Twenty-two dollars. Eight Servings. Whole foods.

$21.67 for 8 servings. Cat food not included

I was recently approached by the marketing folks behind Philadelphia Cream Cheese to test one of their recipes and blog about it. The recipe naturally calls for me to use their cream cheese along with other food products from their parent company’s family of brands.

I told a friend about it and she said something to the effect of “Ironic that you’re getting approached to write about pizza and cream cheese when your whole deal is exploring the most authentic foods ever.” She couldn’t have shone a brighter light on the reason for my hesitance.

I am biased against processed foods. That doesn’t mean I don’t ever eat them or preach to others about what they have to eat in their own homes. In my home, though, there are very rarely any processed food products. When I cook for myself, I also tend to avoid foods that include gluten (a wheat protein), which rules out just about every processed food. I don’t have an allergy or intolerance, I just find that I feel better and have more energy when my diet is heavy on proteins and produce. But I do love me some pasta, and will indulge from time to time.

One of my main goals in bringing people stories on my food site Mouth Of The Border is to show you how ethnic neighborhoods all over the city create healthy, delicious and endlessly exciting meals, usually doing so on less money than the average New Yorker spends on takeout food in a week. It’s also my goal to show you how to recreate those meal using items they can buy in your own grocery store (which is why testing this Philly Cream Cheese recipe is interesting for me).

That said, there are more people reading this site who don’t cook due to lack of time, not lack of money. Many of you won’t go to Chinatown and pick out fresh poultry and vegetables. You won’t come home and break down a chicken and marinate it and spend the balance of an afternoon chopping and julienning vegetables. You just won’t, no matter that it would only cost you $15 to feed a family of 6.

For you guys, you don’t mind cooking if you must, but the recipe better be quick and super easy.

For both groups – those who don’t cook for lack of money and those who don’t cook for lack of time – there are recipes that will get you in and out of the kitchen in no time that are cheap and flavorful without tons of additives.

As an experiment, and to prep for testing the Philly recipe, I wanted to see what I could get at the grocery store that would yield at least six servings for under $30.

I flipped through my friend Emily Farris’ cookbook “Casserole Crazy,” and found what looked like the perfect target: Cheesy Chicken Enchiladas. It called for the following:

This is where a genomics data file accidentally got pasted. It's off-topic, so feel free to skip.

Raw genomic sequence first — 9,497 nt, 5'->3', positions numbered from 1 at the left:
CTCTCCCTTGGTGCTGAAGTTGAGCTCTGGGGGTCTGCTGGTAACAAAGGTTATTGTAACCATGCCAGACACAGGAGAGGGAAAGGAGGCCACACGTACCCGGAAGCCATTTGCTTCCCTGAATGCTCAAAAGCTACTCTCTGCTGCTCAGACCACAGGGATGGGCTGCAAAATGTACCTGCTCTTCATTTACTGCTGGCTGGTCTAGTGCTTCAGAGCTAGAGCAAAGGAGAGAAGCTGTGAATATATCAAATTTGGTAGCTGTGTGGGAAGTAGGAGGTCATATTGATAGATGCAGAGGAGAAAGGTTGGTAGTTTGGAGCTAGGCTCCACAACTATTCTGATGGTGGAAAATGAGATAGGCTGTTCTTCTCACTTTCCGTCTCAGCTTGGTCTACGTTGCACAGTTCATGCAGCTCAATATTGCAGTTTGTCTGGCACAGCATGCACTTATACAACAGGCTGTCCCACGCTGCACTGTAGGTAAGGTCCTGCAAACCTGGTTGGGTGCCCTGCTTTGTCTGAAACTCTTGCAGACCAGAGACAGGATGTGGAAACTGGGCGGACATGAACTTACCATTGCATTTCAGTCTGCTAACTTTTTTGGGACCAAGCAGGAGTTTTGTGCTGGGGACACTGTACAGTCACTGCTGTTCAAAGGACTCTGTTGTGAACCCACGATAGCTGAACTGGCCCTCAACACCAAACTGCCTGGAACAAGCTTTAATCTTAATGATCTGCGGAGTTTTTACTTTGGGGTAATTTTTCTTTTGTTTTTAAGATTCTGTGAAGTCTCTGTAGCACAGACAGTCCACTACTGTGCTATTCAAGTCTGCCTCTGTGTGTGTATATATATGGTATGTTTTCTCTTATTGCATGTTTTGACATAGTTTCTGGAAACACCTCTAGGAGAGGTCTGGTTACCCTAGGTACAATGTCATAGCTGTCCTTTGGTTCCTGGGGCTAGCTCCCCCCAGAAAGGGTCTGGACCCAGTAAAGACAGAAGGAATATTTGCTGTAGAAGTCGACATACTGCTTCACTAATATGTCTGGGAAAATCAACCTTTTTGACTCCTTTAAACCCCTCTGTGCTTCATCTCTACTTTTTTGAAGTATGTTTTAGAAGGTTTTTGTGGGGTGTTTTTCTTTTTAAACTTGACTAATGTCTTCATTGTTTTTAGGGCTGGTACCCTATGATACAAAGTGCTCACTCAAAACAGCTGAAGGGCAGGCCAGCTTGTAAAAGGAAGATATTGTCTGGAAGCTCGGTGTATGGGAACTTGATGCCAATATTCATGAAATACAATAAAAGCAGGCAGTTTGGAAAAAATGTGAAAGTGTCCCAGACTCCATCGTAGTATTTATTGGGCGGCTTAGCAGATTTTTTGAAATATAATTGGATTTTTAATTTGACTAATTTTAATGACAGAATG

Chicken breasts
Pureed tomatoes
Garlic, oregano, chili powder, cayenne, salt and pepper
Bell pepper
Sour cream
Cheddar cheese
Taco sauce

One could use organic products to make this recipe more healthful. I didn’t. The only thing I looked at was the poultry. I chose hormone- and antibiotic-free chicken that had been “minimally processed” (which means very little in this country, but I was sticking to the budget).

It took about 20-25 minutes to put everything together. I poached the chicken breasts in water in the microwave while I let the onion and green peppers soften. I shredded the chicken, then added the meat and everything but the dairy products to the pan. Once everything was well-mixed and cooked through, I stirred in the sour cream and shredded cheddar (shredded it myself – blocks of cheese are almost always cheaper).

Below are some photos from putting dinner together. All the way at the end, I made you a video that shows you in under a minute how to make these enchiladas.

All the fixins (and nothing's fancy).

Tomato puree and shredded chicken

Cheesy enchilada mix and one sad enchilada

Cheesy Chicken Enchiladas ready for the oven.

Cheesy Chicken Enchiladas ready for the oven.

Dig in.

What are your thoughts on processed food? Do you think it’s better to cook at home, even using processed food products, than to eat out frequently?


14 responses to “Twenty-two dollars. Eight Servings. Whole foods.

  1. Cream cheese: Forgive me, but I can’t help but wish you would do it anyway. I was thinking, wait, is cream cheese processed? I don’t even know.

    Enchiladas: YUMMY. I could make this and leave out the spicy stuff! You make it all so easy-seeming. I think I need to get that book. Where’s the video you mentioned, though?

    • The video is there now! I will test the cream cheese recipe – just for you!